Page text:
Take a won­der­ful wood­land walk

The Irish Times - Weekend Review - - OUTDOORS -

Con­sider a walk in a broadleaf wood­land this week­end to en­joy the last of the crisp leaves un­der­foot.

While broadleaf or mixed wood­lands make up less than one-quar­ter of all Ir­ish forests, oak, beech, chest­nut, sycamore and lime trees are well-rep­re­sented in ur­ban and na­tional parks.

The key value of de­cid­u­ous trees is that their leaf and branch struc­ture al­lows light through so an un­der-storey of shrubs and plants can pro­vide habi­tats for small an­i­mals, in­sects and birds.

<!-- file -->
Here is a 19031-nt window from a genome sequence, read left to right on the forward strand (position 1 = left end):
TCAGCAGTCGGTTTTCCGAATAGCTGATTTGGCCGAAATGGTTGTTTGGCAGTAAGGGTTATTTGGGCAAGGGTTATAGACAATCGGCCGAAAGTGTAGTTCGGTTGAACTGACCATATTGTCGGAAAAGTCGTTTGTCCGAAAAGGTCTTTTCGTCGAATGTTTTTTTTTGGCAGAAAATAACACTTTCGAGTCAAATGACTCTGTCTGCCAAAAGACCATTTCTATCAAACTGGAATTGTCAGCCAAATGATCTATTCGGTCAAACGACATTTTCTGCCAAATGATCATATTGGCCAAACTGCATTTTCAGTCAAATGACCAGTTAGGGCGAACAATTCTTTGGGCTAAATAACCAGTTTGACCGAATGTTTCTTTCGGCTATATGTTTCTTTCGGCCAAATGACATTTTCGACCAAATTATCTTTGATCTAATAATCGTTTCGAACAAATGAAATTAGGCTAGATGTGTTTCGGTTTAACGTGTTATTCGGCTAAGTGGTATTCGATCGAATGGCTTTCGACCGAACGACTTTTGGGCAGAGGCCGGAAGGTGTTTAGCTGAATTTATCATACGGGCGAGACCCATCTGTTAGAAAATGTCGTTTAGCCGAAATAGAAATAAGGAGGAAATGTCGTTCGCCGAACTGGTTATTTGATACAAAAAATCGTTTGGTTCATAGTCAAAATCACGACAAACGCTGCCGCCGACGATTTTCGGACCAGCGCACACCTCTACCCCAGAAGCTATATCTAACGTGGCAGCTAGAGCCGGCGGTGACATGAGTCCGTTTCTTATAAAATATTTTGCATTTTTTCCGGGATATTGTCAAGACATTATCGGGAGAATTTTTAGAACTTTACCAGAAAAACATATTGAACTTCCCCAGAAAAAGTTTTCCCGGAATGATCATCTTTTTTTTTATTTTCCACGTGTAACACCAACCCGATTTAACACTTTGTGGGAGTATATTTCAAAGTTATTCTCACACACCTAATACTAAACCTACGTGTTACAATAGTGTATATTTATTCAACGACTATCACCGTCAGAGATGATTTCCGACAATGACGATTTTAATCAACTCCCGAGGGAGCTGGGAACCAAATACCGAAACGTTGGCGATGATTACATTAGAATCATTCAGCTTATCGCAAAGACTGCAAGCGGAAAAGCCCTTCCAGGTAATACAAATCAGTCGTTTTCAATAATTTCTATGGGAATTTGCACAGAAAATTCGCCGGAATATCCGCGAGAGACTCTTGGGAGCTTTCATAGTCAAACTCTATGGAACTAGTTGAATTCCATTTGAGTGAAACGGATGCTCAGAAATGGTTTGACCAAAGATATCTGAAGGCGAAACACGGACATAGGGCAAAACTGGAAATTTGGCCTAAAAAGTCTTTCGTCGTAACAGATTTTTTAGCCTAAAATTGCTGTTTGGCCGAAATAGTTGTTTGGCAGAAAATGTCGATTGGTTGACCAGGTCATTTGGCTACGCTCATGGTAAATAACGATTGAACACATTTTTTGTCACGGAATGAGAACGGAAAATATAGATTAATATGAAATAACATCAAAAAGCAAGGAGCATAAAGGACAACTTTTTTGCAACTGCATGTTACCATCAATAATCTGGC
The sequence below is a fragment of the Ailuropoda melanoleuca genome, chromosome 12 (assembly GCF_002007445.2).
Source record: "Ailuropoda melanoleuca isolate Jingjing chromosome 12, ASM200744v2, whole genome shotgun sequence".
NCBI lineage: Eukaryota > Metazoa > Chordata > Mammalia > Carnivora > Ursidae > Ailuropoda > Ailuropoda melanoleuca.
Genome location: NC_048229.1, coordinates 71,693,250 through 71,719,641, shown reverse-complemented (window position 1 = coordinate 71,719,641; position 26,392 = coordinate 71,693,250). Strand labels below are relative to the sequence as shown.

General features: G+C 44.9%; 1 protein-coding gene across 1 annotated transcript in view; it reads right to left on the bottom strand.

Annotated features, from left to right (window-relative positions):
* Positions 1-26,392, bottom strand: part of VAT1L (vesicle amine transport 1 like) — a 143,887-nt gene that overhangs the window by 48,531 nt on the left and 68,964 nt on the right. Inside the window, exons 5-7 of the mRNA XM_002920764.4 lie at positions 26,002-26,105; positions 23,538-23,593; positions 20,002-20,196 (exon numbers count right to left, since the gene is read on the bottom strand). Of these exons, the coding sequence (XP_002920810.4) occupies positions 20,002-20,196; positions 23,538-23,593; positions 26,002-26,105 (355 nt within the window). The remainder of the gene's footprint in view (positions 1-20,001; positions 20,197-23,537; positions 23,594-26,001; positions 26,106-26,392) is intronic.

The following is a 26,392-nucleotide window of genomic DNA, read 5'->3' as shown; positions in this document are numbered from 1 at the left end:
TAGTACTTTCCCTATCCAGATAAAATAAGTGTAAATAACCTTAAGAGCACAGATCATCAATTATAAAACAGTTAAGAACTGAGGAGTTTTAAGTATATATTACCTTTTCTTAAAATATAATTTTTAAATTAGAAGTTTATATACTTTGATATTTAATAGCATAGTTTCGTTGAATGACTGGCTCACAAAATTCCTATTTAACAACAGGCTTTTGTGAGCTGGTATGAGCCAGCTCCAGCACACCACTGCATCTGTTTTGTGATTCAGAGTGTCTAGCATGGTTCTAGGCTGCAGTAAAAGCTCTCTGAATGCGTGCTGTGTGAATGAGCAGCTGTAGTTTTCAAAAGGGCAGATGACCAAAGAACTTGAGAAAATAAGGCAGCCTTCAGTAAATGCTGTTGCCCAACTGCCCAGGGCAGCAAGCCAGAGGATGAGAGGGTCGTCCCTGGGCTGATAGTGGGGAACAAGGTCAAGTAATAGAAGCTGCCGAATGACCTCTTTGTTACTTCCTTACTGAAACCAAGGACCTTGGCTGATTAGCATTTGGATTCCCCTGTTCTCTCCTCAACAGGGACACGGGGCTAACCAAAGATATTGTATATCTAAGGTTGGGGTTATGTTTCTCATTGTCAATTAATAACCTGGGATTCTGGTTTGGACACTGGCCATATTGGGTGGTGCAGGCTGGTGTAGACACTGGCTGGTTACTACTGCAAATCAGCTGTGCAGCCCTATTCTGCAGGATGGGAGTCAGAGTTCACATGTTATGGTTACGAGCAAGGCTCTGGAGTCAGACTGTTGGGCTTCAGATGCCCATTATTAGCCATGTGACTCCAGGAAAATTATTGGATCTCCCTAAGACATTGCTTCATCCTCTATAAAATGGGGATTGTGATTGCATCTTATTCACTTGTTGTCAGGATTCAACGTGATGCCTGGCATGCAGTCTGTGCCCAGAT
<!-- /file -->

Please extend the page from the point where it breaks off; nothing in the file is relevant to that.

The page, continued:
Na­tive Ir­ish wood­lands also pro­vide a much greater range of ecosys­tem ser­vices (such as pre­vent­ing floods and soil ero­sion) than conif­er­ous plan­ta­tions.

All this makes vis­it­ing them more in­ter­est­ing. Massey’s wood in Rath­farn­ham, Dublin; Avon­dale Park and Pow­er­scourt Estate in Co Wick­low; Belvedere Gar­dens in Co West­meath; Charleville Estate in Co Of­faly; and the JFK Ar­bore­tum near New Ross, Co

Wex­ford are ex­cel­lent places to en­joy au­tum­nal colours and tex­tures. See coillte.ie for list of for­est parks open to the pub­lic

Au­tumn plea­sure: the crisp feel of leaves un­der­foot. PHO­TO­GRAPH: BRYAN O’BRIEN

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